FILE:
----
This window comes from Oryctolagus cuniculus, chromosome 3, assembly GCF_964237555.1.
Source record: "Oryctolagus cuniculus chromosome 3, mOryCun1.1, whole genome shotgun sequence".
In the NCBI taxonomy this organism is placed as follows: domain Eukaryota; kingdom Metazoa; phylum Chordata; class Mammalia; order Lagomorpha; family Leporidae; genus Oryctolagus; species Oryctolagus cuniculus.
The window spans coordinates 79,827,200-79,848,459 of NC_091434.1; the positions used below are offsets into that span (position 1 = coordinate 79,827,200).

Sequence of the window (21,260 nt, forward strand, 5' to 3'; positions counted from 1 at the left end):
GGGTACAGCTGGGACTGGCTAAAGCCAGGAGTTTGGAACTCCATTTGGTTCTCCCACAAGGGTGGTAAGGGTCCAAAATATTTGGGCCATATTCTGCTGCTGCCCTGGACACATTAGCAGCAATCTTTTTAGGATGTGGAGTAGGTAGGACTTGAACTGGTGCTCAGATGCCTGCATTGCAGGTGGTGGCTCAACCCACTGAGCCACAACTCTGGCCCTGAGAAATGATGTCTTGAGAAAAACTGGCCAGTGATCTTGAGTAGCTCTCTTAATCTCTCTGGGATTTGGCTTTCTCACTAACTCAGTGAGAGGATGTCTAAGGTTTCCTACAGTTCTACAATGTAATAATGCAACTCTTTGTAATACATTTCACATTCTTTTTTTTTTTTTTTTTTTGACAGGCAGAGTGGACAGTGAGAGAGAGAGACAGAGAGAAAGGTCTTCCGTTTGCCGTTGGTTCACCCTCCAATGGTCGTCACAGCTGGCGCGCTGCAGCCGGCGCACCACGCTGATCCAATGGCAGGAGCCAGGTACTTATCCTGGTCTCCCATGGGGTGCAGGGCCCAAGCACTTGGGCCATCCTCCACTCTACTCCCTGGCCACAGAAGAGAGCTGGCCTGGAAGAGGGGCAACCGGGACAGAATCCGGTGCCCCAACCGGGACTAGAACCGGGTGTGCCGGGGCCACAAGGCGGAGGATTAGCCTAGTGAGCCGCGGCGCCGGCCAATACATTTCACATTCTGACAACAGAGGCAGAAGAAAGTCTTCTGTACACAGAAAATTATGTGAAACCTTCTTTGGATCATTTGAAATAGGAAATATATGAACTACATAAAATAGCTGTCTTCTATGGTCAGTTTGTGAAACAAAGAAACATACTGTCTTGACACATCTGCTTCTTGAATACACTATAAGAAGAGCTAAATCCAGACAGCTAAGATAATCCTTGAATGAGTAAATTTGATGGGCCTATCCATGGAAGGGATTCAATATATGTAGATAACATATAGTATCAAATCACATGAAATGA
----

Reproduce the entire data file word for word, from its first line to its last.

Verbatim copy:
This window comes from Oryctolagus cuniculus, chromosome 3, assembly GCF_964237555.1.
Source record: "Oryctolagus cuniculus chromosome 3, mOryCun1.1, whole genome shotgun sequence".
In the NCBI taxonomy this organism is placed as follows: domain Eukaryota; kingdom Metazoa; phylum Chordata; class Mammalia; order Lagomorpha; family Leporidae; genus Oryctolagus; species Oryctolagus cuniculus.
The window spans coordinates 79,827,200-79,848,459 of NC_091434.1; the positions used below are offsets into that span (position 1 = coordinate 79,827,200).

Sequence of the window (21,260 nt, forward strand, 5' to 3'; positions counted from 1 at the left end):
GGGTACAGCTGGGACTGGCTAAAGCCAGGAGTTTGGAACTCCATTTGGTTCTCCCACAAGGGTGGTAAGGGTCCAAAATATTTGGGCCATATTCTGCTGCTGCCCTGGACACATTAGCAGCAATCTTTTTAGGATGTGGAGTAGGTAGGACTTGAACTGGTGCTCAGATGCCTGCATTGCAGGTGGTGGCTCAACCCACTGAGCCACAACTCTGGCCCTGAGAAATGATGTCTTGAGAAAAACTGGCCAGTGATCTTGAGTAGCTCTCTTAATCTCTCTGGGATTTGGCTTTCTCACTAACTCAGTGAGAGGATGTCTAAGGTTTCCTACAGTTCTACAATGTAATAATGCAACTCTTTGTAATACATTTCACATTCTTTTTTTTTTTTTTTTTTTGACAGGCAGAGTGGACAGTGAGAGAGAGAGACAGAGAGAAAGGTCTTCCGTTTGCCGTTGGTTCACCCTCCAATGGTCGTCACAGCTGGCGCGCTGCAGCCGGCGCACCACGCTGATCCAATGGCAGGAGCCAGGTACTTATCCTGGTCTCCCATGGGGTGCAGGGCCCAAGCACTTGGGCCATCCTCCACTCTACTCCCTGGCCACAGAAGAGAGCTGGCCTGGAAGAGGGGCAACCGGGACAGAATCCGGTGCCCCAACCGGGACTAGAACCGGGTGTGCCGGGGCCACAAGGCGGAGGATTAGCCTAGTGAGCCGCGGCGCCGGCCAATACATTTCACATTCTGACAACAGAGGCAGAAGAAAGTCTTCTGTACACAGAAAATTATGTGAAACCTTCTTTGGATCATTTGAAATAGGAAATATATGAACTACATAAAATAGCTGTCTTCTATGGTCAGTTTGTGAAACAAAGAAACATACTGTCTTGACACATCTGCTTCTTGAATACACTATAAGAAGAGCTAAATCCAGACAGCTAAGATAATCCTTGAATGAGTAAATTTGATGGGCCTATCCATGGAAGGGATTCAATATATGTAGATAACATATAGTATCAAATCACATGAAATGA